To connect to the server, simply double-click the desired entry in the Terminal Services manager. Terminal Services operates on TCP port 3389, which you’ll need to allow if there’s a firewall between you and the managed server. At the logon screen, type in the username and password of a user that is allowed to use Terminal Services. Once you’ve been authenticated, you’ll see what appears to be the console of the Windows 2000 Server on your screen. However, be careful—this is not the actual physical console of the server. It’s nothing more than a virtual console that closely mimics the actual console (Figure C).
From this virtual console, you can do almost anything that you’d normally be able to do if you were at the server console or if you were using another program, such as VNC or PC Anywhere, with one significant exception: You can’t manage services that need to interact directly with the desktop. This console is a virtual console and not the physical console. Many services that interact with the desktop are designed to redirect their output to the physical console and know nothing of the virtual console. Some services, such as Microsoft’s SQL Server service agents, are designed to work with a virtual console, but you’ll need to administer others with something other than Terminal Services. In addition, don’t rely on pop-up messages to notify you in the event of a problem on the server, since they may not work in Terminal Services. Instead, keep your eye on the Event Viewer.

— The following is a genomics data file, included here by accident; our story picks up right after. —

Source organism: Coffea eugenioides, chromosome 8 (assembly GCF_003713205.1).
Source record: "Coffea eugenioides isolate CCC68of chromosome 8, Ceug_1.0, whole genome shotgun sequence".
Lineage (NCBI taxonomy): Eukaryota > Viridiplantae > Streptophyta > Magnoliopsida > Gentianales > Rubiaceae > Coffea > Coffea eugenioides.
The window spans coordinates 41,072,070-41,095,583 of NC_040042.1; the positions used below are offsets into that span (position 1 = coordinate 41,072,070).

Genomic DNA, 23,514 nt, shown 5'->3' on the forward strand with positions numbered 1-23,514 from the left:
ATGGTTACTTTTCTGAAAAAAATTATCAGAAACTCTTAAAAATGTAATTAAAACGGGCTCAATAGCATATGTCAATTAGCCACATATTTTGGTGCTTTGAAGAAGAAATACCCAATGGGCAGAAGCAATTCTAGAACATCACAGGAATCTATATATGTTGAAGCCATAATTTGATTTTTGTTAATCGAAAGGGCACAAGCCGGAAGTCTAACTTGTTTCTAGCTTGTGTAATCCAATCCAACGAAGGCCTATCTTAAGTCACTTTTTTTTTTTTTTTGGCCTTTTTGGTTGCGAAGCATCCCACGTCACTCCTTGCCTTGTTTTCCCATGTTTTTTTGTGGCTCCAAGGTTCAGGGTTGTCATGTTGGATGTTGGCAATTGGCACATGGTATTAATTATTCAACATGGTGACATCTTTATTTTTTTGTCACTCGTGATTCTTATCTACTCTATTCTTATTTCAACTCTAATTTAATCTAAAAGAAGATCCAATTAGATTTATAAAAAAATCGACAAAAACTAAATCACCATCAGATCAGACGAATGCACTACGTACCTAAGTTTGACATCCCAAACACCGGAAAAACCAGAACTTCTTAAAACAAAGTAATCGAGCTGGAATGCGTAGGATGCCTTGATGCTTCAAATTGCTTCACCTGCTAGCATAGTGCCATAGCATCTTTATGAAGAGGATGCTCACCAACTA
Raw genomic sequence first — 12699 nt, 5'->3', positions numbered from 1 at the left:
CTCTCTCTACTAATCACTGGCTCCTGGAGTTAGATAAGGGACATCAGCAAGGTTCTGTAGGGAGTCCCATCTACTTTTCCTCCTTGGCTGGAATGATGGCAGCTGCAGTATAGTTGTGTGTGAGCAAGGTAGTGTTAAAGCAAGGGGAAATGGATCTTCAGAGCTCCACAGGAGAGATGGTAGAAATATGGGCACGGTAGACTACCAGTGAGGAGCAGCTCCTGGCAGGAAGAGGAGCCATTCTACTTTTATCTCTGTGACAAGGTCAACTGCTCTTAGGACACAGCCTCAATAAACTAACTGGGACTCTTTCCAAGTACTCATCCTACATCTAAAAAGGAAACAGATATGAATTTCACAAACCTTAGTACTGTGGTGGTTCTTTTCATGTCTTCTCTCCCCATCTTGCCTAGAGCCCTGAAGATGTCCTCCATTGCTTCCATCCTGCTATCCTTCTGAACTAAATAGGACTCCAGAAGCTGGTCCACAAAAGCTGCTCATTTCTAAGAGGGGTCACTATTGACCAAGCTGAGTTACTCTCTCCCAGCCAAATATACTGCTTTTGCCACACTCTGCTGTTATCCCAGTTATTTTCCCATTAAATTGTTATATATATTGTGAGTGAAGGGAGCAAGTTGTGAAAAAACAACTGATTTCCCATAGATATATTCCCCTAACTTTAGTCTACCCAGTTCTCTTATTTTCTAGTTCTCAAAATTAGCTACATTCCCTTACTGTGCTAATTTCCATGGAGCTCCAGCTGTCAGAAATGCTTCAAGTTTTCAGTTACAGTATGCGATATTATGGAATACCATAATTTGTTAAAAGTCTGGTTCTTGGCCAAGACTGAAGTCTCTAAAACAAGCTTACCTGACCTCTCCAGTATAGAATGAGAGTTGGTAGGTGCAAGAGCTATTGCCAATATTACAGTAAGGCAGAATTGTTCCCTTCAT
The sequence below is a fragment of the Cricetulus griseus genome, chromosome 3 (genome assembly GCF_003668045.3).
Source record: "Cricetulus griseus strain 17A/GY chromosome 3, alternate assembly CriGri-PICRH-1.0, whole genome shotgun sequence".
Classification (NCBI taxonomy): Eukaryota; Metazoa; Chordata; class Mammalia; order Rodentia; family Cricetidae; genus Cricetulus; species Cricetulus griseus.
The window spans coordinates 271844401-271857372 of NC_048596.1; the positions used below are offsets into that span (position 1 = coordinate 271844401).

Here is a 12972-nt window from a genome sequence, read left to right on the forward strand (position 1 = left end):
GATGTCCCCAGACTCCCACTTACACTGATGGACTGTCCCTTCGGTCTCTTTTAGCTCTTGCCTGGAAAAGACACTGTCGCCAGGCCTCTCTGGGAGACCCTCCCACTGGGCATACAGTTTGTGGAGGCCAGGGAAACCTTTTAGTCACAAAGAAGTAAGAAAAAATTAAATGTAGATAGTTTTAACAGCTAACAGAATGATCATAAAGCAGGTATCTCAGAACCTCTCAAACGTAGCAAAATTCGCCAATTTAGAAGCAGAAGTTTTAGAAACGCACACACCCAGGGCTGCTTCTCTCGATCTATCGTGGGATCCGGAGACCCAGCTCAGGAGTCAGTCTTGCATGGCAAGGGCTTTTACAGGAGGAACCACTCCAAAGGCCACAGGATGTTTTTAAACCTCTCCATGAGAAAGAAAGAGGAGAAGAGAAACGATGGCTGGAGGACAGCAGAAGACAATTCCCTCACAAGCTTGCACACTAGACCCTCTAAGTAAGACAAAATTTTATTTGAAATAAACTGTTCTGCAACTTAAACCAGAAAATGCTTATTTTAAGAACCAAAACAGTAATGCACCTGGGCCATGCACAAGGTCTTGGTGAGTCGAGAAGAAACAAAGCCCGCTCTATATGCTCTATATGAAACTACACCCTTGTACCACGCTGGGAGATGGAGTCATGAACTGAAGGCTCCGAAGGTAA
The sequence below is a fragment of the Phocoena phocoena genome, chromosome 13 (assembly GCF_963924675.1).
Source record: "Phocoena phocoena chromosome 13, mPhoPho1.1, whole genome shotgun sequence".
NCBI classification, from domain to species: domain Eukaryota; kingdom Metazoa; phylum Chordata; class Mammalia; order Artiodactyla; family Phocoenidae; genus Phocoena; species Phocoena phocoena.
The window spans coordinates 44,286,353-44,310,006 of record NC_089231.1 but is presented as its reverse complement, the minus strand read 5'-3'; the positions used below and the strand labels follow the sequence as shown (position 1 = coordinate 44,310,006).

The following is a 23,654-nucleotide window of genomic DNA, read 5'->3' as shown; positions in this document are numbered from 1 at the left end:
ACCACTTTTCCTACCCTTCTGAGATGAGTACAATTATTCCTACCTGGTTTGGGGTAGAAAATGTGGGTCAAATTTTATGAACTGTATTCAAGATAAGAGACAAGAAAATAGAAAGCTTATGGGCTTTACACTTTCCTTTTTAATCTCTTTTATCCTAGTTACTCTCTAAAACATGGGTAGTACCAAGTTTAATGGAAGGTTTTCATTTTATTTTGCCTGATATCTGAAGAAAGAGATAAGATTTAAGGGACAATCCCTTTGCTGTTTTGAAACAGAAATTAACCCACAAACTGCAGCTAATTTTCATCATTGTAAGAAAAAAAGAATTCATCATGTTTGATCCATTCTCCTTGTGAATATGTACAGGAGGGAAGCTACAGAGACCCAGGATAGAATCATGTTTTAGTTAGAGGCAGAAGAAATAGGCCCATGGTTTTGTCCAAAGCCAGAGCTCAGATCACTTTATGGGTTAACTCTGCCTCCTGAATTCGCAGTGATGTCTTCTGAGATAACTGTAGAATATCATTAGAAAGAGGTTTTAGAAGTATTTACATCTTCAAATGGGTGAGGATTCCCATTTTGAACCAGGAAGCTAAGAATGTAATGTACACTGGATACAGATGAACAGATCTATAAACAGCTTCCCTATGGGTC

Ending your session
There are several ways to end the Terminal Services session. Go to Start | Shut Down and choose one of the following:
- Log Off The Server—This is the preferred way of ending a session since it logs off the current user and disconnects the remote session for another user. Remember, there are only two Terminal Services sessions allowed at one time when the service is running in Remote Administration mode.
- Disconnect—If you plan to come back to the session, simply disconnect from it. Any programs that you started will remain running in the session. After you sign in, you’ll be brought back to where you left off. Bear in mind that this keeps the connection locked so that it’s unavailable to other users.